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The temptation of Jesus (Mt. 4:1-11) is often used as an illustration of how Satan attacks believers, or how believers should respond to Satan’s deceptive offerings, or how the Word of God is sufficient for every need, or how Christ is sympathetic to our temptations because He has endured every kind of temptation.

All those statements are true and helpful.  But beyond these is that the temptation of Christ demonstrates the supremacy of Christ.  Read the account of His temptation and recognize that Christ is in control of this entire interaction (as He overtly demonstrates when He sends Satan away at the end, v. 10).  The temptation of Christ was a very real temptation, but it was not a command.  Satan was not sovereign.  Christ was.  Satan was not ordering the day.  Christ was.

John Piper’s comments here are helpful (“Ten Aspects of God’s Sovereignty Over Suffering and Satan’s Hand in It”):

Satan is sometimes called in the Bible “the ruler of this world” (John 12:31; 14:30; 16:11) or “the god of this world” (2 Corinthians 4:4) or “the prince of the power of the air” (Ephesians 2:2), or a “cosmic power over this present darkness” (Ephesians 6:12). Which means that we should probably take him seriously when it says in Luke 4:5-7 that “The devil took Jesus up and showed him all the kingdoms of the world in a moment of time, and said to him, ‘To you I will give all this authority and their glory, for it has been delivered to me, and I give it to whom I will. If you, then, will worship me, it will all be yours.’”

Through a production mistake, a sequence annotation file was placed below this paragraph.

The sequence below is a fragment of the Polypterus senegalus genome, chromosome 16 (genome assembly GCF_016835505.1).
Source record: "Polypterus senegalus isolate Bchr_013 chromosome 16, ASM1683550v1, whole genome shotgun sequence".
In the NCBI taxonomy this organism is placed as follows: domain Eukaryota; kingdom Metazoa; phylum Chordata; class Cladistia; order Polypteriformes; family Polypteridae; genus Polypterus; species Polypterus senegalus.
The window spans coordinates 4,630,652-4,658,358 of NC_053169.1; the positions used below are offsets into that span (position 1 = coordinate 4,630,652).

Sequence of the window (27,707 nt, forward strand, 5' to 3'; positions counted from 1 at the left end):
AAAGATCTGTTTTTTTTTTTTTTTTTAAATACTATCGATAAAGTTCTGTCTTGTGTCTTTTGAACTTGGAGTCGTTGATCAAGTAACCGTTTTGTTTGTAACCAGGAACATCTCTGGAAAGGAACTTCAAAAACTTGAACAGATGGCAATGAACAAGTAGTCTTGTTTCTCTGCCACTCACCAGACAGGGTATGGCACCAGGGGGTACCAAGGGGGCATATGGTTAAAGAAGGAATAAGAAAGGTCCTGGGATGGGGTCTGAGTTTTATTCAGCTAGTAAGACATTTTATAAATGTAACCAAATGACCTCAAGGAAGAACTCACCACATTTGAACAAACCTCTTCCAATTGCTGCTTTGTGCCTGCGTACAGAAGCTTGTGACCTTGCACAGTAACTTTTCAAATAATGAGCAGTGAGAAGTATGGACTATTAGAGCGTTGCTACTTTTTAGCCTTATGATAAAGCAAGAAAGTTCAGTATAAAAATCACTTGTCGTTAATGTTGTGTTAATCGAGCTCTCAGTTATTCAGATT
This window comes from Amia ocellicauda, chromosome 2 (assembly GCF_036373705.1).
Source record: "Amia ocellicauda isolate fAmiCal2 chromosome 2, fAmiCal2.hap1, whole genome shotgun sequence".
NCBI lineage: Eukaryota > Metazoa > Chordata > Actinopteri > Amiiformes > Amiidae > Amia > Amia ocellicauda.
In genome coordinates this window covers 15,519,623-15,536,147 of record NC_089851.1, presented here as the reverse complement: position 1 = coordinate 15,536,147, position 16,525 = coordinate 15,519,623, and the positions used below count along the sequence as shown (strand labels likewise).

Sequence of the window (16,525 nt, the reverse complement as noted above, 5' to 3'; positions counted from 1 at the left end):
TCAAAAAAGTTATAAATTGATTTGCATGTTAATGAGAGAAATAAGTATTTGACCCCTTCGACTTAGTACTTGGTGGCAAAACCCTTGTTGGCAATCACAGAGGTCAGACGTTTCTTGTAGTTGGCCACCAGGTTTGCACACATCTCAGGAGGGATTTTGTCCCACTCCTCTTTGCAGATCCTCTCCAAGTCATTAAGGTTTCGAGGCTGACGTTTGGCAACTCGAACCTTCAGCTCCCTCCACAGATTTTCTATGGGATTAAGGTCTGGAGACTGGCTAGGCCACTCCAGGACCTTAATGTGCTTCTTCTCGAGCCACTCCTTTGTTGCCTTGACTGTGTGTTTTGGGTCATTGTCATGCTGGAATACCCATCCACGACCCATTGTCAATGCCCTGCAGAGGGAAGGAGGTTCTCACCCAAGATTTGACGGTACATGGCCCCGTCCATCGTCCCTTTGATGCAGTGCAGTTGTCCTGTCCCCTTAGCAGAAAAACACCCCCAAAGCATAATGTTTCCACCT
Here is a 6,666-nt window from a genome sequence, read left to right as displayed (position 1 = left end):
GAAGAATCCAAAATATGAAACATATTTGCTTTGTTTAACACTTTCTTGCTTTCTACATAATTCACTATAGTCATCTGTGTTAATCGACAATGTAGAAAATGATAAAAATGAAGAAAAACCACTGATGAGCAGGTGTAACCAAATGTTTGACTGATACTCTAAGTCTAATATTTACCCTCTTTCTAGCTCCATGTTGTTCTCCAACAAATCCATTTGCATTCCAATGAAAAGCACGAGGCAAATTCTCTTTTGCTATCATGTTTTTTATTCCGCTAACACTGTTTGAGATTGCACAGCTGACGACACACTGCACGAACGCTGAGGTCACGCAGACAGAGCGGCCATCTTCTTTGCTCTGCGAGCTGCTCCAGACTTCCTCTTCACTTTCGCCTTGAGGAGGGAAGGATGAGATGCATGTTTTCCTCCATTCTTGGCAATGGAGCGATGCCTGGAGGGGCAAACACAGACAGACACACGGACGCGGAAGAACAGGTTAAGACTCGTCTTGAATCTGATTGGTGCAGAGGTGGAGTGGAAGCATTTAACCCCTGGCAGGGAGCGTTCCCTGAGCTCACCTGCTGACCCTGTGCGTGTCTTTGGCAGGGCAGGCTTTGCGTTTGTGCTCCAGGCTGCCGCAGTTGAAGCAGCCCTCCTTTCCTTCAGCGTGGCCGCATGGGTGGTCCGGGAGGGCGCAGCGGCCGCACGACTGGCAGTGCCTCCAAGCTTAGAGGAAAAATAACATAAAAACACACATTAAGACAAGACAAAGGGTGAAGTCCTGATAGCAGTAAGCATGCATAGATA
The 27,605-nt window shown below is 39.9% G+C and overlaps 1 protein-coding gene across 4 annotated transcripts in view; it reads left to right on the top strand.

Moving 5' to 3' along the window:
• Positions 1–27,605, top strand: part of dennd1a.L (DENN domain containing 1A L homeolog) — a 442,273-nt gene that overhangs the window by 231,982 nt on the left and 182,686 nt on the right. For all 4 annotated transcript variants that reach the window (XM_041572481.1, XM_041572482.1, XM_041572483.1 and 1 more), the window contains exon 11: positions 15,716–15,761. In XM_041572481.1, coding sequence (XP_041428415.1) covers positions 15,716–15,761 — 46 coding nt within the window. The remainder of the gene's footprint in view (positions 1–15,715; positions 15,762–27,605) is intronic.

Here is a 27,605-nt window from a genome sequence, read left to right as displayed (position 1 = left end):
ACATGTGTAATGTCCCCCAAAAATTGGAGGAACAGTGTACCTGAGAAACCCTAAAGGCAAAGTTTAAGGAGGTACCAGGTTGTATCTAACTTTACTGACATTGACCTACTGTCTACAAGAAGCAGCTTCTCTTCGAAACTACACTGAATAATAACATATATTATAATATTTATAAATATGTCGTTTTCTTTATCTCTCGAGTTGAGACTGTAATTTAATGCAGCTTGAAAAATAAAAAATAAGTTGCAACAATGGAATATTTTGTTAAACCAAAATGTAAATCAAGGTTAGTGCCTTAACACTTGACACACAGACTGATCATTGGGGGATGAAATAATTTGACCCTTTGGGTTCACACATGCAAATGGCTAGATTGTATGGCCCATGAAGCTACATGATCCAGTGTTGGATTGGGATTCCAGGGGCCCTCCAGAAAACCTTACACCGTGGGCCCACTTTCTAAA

And of course that is strictly true: If the sovereign of the universe bows in worshipful submission to anyone, that one becomes the sovereign of the universe. But Satan’s claim that he can give the authority and glory of world kingdoms to whomever he wills is a half truth. No doubt he does play havoc in the world by maneuvering a Stalin or a Hitler or an Idi Amin or Bloody Mary or Saddam Hussein into murderous power. But he does this only at God’s permission and within God’s appointed limits.

This is made clear over and over again in the Bible. For example, Daniel 2:20, “Daniel answered and said: ‘Blessed be the name of God forever and ever, to whom belong wisdom and might. He changes times and seasons; he removes kings and sets up kings.’” And Daniel 4:17, “The Most High rules the kingdom of men and gives it to whom he will.” And when the kings are in their God-appointed place, with or without Satan’s agency, they are in the sway of God’s sovereign will, as Proverbs 21:1 says, “The king’s heart is a stream of water in the hand of the Lord; he turns it wherever he will.”

Evil nations rise and set themselves against the Almighty. “The kings of the earth set themselves, and the rulers take counsel together, against the Lord and against his anointed, saying, ‘Let us burst their bonds apart and cast away their cords from us.’ He who sits in the heavens laughs; the Lord holds them in derision” (Psalm 2:2-4). And do they think that their sin and evil and rebellion against him can thwart the counsel of the Lord? Psalm 33:10-11 answers, “The Lord brings the counsel of the nations to nothing; he frustrates the plans of the peoples. The counsel of the Lord stands forever, the plans of his heart to all generations.”

God is sovereign over the nations and over all their rulers and all the Satanic power behind them. They do not move without his permission, and they do not move outside his sovereign plan.

When you, as a believer in Christ, face temptation today remember that Satan is not sovereign, Christ is.  Remember that it is possible for you not to sin (1 Jn. 2:1).  And remember that this temptation may be an opportunity to demonstrate the worth and value and supremacy of Christ in your life.  And thereby, what Satan has designed for your fall and destruction, God is using for your good and His glory.